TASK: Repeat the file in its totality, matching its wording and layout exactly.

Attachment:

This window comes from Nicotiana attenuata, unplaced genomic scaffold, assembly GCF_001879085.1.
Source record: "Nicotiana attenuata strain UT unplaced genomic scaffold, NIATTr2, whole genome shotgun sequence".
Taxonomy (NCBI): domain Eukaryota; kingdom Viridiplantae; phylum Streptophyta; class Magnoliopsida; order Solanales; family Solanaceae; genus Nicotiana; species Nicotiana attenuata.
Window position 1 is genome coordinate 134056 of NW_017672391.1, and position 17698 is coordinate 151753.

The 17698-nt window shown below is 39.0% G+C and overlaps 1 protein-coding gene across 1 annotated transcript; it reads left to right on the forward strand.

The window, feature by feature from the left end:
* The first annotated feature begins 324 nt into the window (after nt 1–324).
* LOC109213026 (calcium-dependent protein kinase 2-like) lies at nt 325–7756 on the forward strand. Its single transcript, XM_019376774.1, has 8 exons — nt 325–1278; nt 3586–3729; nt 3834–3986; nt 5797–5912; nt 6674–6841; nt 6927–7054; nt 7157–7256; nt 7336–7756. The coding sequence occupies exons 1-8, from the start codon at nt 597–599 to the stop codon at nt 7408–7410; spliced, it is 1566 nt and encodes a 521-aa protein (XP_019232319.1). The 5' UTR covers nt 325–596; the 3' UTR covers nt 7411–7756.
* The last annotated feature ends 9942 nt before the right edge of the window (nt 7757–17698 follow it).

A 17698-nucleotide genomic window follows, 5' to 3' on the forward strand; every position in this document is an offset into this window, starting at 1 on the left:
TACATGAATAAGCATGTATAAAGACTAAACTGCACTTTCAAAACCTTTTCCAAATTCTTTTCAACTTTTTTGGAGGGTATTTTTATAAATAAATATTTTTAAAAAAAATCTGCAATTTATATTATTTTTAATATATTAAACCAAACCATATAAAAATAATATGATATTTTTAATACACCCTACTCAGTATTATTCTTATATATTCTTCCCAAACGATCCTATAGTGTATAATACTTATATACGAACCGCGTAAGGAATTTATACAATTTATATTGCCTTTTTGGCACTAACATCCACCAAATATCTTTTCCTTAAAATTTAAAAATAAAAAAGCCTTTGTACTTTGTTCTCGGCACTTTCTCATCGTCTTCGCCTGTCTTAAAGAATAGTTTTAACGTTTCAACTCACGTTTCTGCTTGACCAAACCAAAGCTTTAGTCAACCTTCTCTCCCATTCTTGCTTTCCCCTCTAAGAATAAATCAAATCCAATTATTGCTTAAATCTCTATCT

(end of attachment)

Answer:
This window comes from Nicotiana attenuata, unplaced genomic scaffold, assembly GCF_001879085.1.
Source record: "Nicotiana attenuata strain UT unplaced genomic scaffold, NIATTr2, whole genome shotgun sequence".
Taxonomy (NCBI): domain Eukaryota; kingdom Viridiplantae; phylum Streptophyta; class Magnoliopsida; order Solanales; family Solanaceae; genus Nicotiana; species Nicotiana attenuata.
Window position 1 is genome coordinate 134056 of NW_017672391.1, and position 17698 is coordinate 151753.

The 17698-nt window shown below is 39.0% G+C and overlaps 1 protein-coding gene across 1 annotated transcript; it reads left to right on the forward strand.

The window, feature by feature from the left end:
* The first annotated feature begins 324 nt into the window (after nt 1–324).
* LOC109213026 (calcium-dependent protein kinase 2-like) lies at nt 325–7756 on the forward strand. Its single transcript, XM_019376774.1, has 8 exons — nt 325–1278; nt 3586–3729; nt 3834–3986; nt 5797–5912; nt 6674–6841; nt 6927–7054; nt 7157–7256; nt 7336–7756. The coding sequence occupies exons 1-8, from the start codon at nt 597–599 to the stop codon at nt 7408–7410; spliced, it is 1566 nt and encodes a 521-aa protein (XP_019232319.1). The 5' UTR covers nt 325–596; the 3' UTR covers nt 7411–7756.
* The last annotated feature ends 9942 nt before the right edge of the window (nt 7757–17698 follow it).

A 17698-nucleotide genomic window follows, 5' to 3' on the forward strand; every position in this document is an offset into this window, starting at 1 on the left:
TACATGAATAAGCATGTATAAAGACTAAACTGCACTTTCAAAACCTTTTCCAAATTCTTTTCAACTTTTTTGGAGGGTATTTTTATAAATAAATATTTTTAAAAAAAATCTGCAATTTATATTATTTTTAATATATTAAACCAAACCATATAAAAATAATATGATATTTTTAATACACCCTACTCAGTATTATTCTTATATATTCTTCCCAAACGATCCTATAGTGTATAATACTTATATACGAACCGCGTAAGGAATTTATACAATTTATATTGCCTTTTTGGCACTAACATCCACCAAATATCTTTTCCTTAAAATTTAAAAATAAAAAAGCCTTTGTACTTTGTTCTCGGCACTTTCTCATCGTCTTCGCCTGTCTTAAAGAATAGTTTTAACGTTTCAACTCACGTTTCTGCTTGACCAAACCAAAGCTTTAGTCAACCTTCTCTCCCATTCTTGCTTTCCCCTCTAAGAATAAATCAAATCCAATTATTGCTTAAATCTCTATCT